Risk factors:

  • Being male
  • Being in your teens or 20s
  • Psychiatric illness
  • Lower socioeconomic status
  • Having parents who abuse drugs or alcohol
  • Having an antisocial caregiver
  • Certain medical conditions
  • Traumatic brain injuries
  • History of physical abuse or neglect
Signs and Symptoms

Signs and symptoms of intermittent explosive disorder

The explosive eruptions of intermittent explosive disorder usually last less than 30 minutes and in many cases result in verbal assaults, injuries, and the deliberate destruction of property. In some instances these episodes occur in clusters separated by periods of nonaggression. When an individual is not in the middle of an explosive outburst, they may be irritable or angry. Some symptoms experienced by individuals with IED may include:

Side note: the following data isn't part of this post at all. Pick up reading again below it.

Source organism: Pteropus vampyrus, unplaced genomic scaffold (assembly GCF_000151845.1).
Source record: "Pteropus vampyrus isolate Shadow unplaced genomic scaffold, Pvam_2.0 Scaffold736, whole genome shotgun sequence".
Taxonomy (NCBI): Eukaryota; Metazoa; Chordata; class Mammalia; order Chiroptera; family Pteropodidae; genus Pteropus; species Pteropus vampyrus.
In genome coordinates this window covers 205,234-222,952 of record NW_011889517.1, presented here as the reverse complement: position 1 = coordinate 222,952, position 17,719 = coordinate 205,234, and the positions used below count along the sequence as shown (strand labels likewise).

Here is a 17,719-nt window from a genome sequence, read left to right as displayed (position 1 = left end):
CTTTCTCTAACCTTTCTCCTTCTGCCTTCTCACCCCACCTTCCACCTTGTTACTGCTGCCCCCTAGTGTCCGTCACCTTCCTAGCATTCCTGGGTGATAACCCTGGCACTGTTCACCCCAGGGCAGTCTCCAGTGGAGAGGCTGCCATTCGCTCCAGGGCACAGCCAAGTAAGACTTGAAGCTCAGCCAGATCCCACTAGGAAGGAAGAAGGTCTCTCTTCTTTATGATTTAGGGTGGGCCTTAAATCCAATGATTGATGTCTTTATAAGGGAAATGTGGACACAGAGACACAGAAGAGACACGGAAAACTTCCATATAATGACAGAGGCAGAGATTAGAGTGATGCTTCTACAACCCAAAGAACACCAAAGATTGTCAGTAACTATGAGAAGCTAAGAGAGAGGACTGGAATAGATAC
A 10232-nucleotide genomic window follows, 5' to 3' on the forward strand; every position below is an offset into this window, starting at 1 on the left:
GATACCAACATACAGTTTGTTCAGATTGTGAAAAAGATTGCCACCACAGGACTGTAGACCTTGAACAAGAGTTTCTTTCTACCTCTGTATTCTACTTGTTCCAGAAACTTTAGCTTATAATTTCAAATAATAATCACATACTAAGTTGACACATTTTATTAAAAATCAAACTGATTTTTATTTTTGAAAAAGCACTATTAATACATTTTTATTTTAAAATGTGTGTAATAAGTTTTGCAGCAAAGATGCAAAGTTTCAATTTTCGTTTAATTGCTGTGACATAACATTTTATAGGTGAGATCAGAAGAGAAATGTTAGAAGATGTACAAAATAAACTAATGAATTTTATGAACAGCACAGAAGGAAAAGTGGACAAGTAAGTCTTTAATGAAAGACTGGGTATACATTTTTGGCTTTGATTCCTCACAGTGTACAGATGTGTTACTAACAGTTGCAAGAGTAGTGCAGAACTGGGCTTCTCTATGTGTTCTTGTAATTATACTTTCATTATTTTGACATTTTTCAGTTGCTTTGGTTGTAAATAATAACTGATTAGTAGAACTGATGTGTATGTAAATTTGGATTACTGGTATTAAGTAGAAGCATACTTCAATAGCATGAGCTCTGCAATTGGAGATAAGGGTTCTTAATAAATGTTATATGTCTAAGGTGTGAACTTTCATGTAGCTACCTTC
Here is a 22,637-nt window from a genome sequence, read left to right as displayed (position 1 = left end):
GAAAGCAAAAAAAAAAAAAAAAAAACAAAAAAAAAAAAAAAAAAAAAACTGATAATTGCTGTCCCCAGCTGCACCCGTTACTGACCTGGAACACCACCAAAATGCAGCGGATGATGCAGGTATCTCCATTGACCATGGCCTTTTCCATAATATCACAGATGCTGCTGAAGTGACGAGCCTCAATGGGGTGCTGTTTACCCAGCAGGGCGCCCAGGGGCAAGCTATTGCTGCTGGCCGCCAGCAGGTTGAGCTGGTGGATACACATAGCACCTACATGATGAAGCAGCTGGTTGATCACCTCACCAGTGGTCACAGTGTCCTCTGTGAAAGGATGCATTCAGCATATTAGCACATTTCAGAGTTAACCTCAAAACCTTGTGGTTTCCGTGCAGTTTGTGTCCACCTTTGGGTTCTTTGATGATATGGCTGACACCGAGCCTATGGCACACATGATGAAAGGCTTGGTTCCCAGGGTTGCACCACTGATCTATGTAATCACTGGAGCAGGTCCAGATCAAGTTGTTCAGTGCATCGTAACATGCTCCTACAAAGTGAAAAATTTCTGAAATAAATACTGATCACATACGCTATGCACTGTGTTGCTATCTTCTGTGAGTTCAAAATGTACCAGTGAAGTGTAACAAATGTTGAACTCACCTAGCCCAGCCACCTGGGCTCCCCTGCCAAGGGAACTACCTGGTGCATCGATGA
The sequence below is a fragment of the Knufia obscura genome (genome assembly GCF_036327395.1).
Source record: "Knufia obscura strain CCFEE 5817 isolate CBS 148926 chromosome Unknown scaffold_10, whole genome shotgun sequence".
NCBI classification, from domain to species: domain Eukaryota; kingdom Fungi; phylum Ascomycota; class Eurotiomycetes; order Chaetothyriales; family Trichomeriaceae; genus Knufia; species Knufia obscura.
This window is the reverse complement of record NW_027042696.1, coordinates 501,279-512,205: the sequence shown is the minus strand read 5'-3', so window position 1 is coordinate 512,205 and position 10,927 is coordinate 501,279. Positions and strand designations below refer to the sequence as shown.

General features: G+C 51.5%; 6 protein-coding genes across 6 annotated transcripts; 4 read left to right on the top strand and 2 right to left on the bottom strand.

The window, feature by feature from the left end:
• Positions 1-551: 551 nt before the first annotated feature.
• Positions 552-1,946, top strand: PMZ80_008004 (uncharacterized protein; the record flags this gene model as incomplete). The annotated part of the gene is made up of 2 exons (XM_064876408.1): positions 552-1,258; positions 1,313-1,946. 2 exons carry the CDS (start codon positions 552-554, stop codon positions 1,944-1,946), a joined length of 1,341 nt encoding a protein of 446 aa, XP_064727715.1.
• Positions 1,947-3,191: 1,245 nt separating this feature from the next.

Behavioral symptoms:

  • Breaking things and causing property damage
  • Repeated acts of verbal or physical aggression
  • Being unable to stop or control impulsive, aggressive actions
  • Road rage
  • Constantly getting into fights
  • Increased energy
  • Acts of self-harm
  • Suicide attempts

Physical symptoms:

  • Feeling pressure in the head
  • Fatigue after episode
  • Tingling
  • Tremors
  • Chest tightness
  • Hearing an echo
  • Palpitations

Cognitive symptoms:

  • Racing thoughts

Psychosocial symptoms:

  • Low frustration tolerance
  • Intense anger
  • Irritability
  • Rage
  • Depressed mood
  • Guilt
  • Shame

Effects of intermittent explosive disorder